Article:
Augustine of Hippo [Aurelius Augustinus]
- James W. McKinnon
- , revised by Joseph Dyer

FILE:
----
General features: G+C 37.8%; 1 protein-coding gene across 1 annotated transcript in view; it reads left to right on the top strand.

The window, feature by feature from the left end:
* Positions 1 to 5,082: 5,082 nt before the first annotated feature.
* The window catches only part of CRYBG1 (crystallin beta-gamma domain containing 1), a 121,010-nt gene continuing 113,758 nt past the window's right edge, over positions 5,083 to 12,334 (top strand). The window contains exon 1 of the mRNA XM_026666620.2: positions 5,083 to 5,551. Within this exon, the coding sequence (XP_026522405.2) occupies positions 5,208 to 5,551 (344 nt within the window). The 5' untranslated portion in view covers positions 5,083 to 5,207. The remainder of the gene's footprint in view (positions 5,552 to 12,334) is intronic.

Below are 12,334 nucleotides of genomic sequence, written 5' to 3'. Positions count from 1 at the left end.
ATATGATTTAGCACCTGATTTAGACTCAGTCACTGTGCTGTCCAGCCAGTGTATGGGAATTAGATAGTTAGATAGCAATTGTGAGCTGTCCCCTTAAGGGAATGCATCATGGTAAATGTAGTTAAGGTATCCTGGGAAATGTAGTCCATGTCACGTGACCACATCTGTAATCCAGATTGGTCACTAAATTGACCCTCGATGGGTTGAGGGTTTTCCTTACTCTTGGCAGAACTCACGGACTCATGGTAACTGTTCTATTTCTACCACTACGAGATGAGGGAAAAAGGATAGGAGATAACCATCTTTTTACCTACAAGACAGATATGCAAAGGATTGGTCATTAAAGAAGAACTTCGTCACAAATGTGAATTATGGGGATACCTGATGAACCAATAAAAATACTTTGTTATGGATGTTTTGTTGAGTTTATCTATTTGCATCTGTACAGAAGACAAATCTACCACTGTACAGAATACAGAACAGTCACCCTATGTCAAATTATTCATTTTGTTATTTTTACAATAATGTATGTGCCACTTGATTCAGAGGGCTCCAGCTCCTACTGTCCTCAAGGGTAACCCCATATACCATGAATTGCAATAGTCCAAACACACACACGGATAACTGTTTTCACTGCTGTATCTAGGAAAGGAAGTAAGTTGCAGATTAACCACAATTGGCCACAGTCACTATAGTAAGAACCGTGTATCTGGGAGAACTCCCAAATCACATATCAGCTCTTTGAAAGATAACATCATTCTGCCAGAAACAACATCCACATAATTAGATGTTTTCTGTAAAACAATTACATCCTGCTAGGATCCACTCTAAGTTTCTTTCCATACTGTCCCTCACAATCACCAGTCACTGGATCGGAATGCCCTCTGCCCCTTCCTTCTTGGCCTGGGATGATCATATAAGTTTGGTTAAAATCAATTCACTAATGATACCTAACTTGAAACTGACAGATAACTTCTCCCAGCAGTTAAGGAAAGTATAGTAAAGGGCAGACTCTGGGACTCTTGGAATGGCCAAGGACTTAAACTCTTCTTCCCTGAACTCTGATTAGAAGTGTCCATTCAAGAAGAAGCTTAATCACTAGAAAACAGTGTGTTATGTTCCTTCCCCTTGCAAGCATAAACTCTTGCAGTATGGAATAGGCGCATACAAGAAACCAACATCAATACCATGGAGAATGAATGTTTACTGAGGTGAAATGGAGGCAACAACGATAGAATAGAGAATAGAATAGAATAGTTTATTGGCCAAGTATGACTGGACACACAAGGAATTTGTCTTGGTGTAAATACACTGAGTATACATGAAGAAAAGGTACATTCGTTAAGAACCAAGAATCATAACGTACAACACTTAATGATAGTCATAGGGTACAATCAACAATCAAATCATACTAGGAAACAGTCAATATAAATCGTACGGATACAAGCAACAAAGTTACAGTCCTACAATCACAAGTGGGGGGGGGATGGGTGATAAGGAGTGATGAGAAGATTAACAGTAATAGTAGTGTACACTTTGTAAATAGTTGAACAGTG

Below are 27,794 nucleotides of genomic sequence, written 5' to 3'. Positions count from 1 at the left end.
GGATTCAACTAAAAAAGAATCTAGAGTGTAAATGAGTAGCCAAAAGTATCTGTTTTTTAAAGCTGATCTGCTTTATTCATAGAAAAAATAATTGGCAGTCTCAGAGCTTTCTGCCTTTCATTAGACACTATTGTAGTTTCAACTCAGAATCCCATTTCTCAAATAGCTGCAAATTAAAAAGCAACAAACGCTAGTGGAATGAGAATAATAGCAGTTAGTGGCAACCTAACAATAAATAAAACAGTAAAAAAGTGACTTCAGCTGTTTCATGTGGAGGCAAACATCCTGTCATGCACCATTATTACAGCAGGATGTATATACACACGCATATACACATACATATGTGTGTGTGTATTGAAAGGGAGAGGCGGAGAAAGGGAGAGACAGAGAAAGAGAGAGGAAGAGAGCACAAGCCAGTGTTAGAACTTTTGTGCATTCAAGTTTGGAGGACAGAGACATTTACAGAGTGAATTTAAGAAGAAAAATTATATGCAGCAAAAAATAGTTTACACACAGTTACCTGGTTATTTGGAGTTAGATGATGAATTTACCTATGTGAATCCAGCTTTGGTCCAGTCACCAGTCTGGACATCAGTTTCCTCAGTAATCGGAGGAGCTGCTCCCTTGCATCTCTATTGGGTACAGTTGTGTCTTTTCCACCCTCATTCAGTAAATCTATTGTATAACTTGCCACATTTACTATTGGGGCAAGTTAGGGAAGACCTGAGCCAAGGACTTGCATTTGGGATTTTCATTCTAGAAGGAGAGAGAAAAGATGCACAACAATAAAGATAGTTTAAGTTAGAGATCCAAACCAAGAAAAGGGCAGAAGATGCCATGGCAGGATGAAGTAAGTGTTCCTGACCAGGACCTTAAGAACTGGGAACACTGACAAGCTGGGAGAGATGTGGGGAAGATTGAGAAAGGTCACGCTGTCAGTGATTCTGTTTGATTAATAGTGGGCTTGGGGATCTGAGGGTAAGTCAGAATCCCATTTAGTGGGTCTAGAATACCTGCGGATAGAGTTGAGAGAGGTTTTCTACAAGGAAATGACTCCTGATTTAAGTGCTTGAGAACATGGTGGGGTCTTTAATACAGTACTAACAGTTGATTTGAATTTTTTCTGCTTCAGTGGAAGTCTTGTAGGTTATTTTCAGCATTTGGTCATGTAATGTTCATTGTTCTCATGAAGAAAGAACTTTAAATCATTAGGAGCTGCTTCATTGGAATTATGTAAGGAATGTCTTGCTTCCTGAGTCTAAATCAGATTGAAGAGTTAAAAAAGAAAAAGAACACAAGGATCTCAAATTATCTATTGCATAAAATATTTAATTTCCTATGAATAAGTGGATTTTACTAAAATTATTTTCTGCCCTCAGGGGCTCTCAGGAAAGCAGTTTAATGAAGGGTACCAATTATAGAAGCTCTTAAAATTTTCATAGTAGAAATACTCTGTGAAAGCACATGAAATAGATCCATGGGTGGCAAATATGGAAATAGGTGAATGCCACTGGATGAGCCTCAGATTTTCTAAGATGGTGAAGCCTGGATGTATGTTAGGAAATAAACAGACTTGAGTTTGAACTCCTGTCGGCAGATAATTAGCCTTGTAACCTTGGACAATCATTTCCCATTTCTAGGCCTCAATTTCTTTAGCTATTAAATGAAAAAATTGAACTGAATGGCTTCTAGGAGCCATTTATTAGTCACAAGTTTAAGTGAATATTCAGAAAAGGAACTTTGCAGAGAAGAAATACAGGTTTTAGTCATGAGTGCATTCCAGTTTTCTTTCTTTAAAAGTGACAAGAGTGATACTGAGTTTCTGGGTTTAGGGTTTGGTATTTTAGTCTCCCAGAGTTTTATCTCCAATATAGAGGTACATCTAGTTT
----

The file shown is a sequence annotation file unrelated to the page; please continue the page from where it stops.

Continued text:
(b Thagaste, Nov 13, 354; d Hippo, Aug 28, 430). Saint, churchman, and scholar. He was perhaps the most influential figure in the history of Christian thought, rivalled only by Thomas Aquinas and possibly Origen. Born in North Africa to a pagan father and Christian mother, the sainted Monica, he studied rhetoric in Carthage where he lost his boyhood Christian faith. In 373 his reading of Cicero's Hortensius inspired him to pursue the life of a philosopher, which he experienced first as a devotee of Manicheism. He served as professor of liberal arts for several years in his native Thagaste, moving in 383 to Rome and then in 384 to Milan, as professor of rhetoric. In Milan he came under the influence of the Christian neoplatonist Simplicianus and St Ambrose. He was led gradually through Neoplatonism to Christianity and, after a period of retreat at Cassiciacum, was baptized on Easter Eve of ...